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Will L.A. County cut from the bottom?

The Board of Supervisors may outsource the janitorial work at its Olive View-UCLA and Harbor-UCLA medical centers to Sodexo, which plans layoffs. That would be an injustice.

May 18, 2011|Tim Rutten

These days, the battle for economic justice is fought daily in a thousand obscure skirmishes in boardrooms and executive suites across the country. It's a conflict usually waged under the cover of smugly technocratic euphemisms such as outsourcing, right-sizing and resource rationalization. To the extent they're counted at all, the human casualties are reckoned as collateral damage.

As early as Tuesday, one of those skirmishes may occur in the Los Angeles County Hall of Administration, where the Board of Supervisors will consider whether to outsource the janitorial work at its Olive View-UCLA and Harbor-UCLA medical centers to Sodexo, a multinational corporation based in France. Olive View currently is cleaned by 122 janitors and Harbor-UCLA by 142. All are members of the Service Employees International Union and earn the hourly minimum under the county's living-wage ordinance — $9.64 for those who opt for healthcare benefits and $11.84 for those who don't.

The French firm's bid for the work at the two hospitals is predicated on immediately reducing the number of janitors by 30% at Olive View and by slightly less than 25% at Harbor-UCLA. That means 36 at the former and 34 at the latter would be laid off if Sodexo gets the contract. The company's proposal is being evaluated by county administrative officials, who will make a recommendation to the supervisors.

When you consider a couple of hundred low-wage workers going up against France's second-largest multinational employer, even the rhetorical trope of David and Goliath seems somehow wan and inadequate. Sodexo is the world's 21st-largest employer with 380,000 workers in 80 countries. Last year, its corporate profits exceeded $1 billion. The company's website proudly describes the firm as "ranked third among the world's leading outsourcing services companies."

A controversy over Sodexo's administration of the food services contract at Loyola Marymount University two years ago suggests just how the company achieved that ranking. When the school's student newspaper raised questions about whether Sodexo was paying its workers the city of Los Angeles' living wage, company executive Lisa Farrell told the newspaper: "The current L.A. living wage is $10.30 an hour, with health benefits, or $11.55 an hour if no health benefits are offered. Here at LMU, we have a minimum starting wage of $9.05 per hour plus one meal per shift valued at $1.25."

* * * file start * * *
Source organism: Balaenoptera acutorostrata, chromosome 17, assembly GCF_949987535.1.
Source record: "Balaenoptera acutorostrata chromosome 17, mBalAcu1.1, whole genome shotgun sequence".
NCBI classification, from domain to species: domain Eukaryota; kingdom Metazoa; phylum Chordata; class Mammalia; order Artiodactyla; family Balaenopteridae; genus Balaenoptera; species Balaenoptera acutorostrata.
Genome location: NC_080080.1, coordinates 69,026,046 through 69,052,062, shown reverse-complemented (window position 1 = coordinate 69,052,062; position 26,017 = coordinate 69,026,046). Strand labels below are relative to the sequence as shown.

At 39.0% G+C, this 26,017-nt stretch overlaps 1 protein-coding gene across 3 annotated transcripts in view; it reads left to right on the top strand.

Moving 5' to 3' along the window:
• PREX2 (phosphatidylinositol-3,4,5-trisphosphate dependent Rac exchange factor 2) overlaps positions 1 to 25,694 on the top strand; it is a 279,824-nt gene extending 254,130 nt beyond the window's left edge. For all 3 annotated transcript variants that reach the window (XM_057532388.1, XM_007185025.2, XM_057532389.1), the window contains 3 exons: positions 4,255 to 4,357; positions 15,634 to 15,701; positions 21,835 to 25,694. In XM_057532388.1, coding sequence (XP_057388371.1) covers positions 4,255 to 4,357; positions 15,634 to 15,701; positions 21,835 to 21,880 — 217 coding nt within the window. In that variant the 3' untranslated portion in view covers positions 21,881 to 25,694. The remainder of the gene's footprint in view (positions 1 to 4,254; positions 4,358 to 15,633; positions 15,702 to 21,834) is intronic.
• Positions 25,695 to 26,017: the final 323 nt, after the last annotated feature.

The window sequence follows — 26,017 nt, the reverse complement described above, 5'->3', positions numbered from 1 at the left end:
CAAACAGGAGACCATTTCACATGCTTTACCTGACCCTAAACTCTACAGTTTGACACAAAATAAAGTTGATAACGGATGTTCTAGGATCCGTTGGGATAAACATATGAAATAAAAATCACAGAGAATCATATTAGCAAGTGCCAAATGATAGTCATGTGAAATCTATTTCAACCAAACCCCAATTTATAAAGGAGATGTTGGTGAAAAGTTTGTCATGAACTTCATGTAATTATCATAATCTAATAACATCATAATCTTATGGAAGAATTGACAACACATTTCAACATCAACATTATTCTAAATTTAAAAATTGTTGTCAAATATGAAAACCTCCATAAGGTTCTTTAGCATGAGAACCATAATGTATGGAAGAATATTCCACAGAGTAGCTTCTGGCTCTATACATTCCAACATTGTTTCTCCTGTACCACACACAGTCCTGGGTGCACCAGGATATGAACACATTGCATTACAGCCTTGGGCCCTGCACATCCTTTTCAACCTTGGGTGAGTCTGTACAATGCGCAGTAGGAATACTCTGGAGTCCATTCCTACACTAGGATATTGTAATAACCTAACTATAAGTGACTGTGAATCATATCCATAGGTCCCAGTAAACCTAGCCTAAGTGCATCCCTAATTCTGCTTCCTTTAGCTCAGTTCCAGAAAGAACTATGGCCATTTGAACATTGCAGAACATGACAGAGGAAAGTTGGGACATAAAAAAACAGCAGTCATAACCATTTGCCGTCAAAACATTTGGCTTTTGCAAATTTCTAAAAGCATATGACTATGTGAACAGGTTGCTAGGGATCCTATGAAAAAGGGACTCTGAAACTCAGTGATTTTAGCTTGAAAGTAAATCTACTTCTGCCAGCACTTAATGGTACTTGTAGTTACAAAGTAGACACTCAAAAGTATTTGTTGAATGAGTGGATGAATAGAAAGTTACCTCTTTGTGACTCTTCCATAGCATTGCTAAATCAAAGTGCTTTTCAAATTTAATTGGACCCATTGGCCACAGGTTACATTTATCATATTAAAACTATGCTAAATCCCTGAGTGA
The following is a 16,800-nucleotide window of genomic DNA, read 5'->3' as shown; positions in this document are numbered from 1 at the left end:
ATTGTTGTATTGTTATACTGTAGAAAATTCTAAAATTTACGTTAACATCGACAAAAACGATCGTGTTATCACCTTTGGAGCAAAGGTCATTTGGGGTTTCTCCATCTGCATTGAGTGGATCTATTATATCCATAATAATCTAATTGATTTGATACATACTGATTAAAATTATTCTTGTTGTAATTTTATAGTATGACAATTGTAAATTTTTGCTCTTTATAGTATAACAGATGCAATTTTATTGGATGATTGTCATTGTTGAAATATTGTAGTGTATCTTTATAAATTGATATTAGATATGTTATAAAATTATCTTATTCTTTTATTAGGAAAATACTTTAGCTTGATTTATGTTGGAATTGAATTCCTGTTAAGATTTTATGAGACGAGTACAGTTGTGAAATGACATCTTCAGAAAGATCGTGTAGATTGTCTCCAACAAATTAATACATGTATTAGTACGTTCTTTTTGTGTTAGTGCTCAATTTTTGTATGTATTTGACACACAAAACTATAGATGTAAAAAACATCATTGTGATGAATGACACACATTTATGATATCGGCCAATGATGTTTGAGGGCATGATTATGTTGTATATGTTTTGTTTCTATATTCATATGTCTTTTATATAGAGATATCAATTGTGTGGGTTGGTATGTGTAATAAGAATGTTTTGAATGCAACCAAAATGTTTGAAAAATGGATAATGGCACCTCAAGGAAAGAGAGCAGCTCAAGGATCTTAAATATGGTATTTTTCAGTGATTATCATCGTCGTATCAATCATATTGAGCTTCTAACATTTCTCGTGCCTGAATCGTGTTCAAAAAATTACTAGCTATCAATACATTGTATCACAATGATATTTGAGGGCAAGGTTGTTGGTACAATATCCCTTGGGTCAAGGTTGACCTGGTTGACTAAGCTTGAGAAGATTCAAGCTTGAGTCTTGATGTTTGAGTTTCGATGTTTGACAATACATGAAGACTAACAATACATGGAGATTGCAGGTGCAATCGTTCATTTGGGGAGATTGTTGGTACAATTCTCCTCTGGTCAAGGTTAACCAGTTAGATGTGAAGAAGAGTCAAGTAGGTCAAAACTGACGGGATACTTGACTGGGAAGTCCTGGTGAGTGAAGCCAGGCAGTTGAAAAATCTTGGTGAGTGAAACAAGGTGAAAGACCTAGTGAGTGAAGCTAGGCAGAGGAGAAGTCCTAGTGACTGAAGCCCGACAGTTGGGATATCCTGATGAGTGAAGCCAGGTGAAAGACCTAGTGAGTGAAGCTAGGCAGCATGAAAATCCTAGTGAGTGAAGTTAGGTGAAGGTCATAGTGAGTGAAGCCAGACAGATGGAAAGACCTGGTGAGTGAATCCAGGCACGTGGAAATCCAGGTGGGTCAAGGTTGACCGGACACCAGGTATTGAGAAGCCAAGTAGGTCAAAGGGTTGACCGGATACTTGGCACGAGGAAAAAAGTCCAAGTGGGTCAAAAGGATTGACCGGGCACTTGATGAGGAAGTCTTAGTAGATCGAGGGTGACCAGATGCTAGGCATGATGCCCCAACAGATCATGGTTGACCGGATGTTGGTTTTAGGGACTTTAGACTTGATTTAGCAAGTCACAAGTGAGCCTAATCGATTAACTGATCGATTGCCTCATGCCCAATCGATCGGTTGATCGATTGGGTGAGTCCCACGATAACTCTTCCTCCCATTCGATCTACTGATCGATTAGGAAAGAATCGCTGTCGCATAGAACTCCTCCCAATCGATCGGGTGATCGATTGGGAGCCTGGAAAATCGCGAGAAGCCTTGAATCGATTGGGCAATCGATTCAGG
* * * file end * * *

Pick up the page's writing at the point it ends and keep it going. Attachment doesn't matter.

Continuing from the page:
On the other side from a firm willing to conduct itself in that fashion are workers like Haydee Charvet, one of the Olive View janitors with whom I recently spoke. A widow with two grown children, Charvet is a Cuban American who came to the United States with her family when she was 9. She's worked as a teacher's aide and janitor since her teenage years, when she helped her parents clean L.A.'s office buildings on the weekends.

"I've worked at Olive View for five years and enjoy it very much," she said. When she started at the hospital, Charvet had her own apartment, but to cut expenses she moved in with her daughter and son-in-law, who also are struggling financially. Charvet's wages now help them as well.

Sodexo's plan to cut 36 of her colleagues, Charvet said, "will be horrible. It will be chaos. Worst of all, it will be dangerous for the patients, and they're the ones we all care about most." Many of her co-workers, she said, have been employed at Olive View for 25 years, and many are single mothers.

What does she expect to happen if Sodexo gets the contract? "I believe they'll lay off the ones who are older first," she said. "Then they'll go after the ones who don't speak English."

This is a bleak time for working people, made bleaker still by so many large employers' unilateral abrogation of the reciprocal bonds that once created a sense of commonality between labor and management. When employers turn to an outsourcer, like Sodexo, they're sending more than jobs out the door — they're also outsourcing their sense of responsibility to their workers and, conveniently, the guilt they ought to feel for ignoring it.

The supervisors have an obligation to spend the taxpayers' money prudently, but laying off 70 men and women barely scraping by in these hard times would be something else entirely. It would be a declaration that what we no longer can afford is our collective sense of justice and decency.

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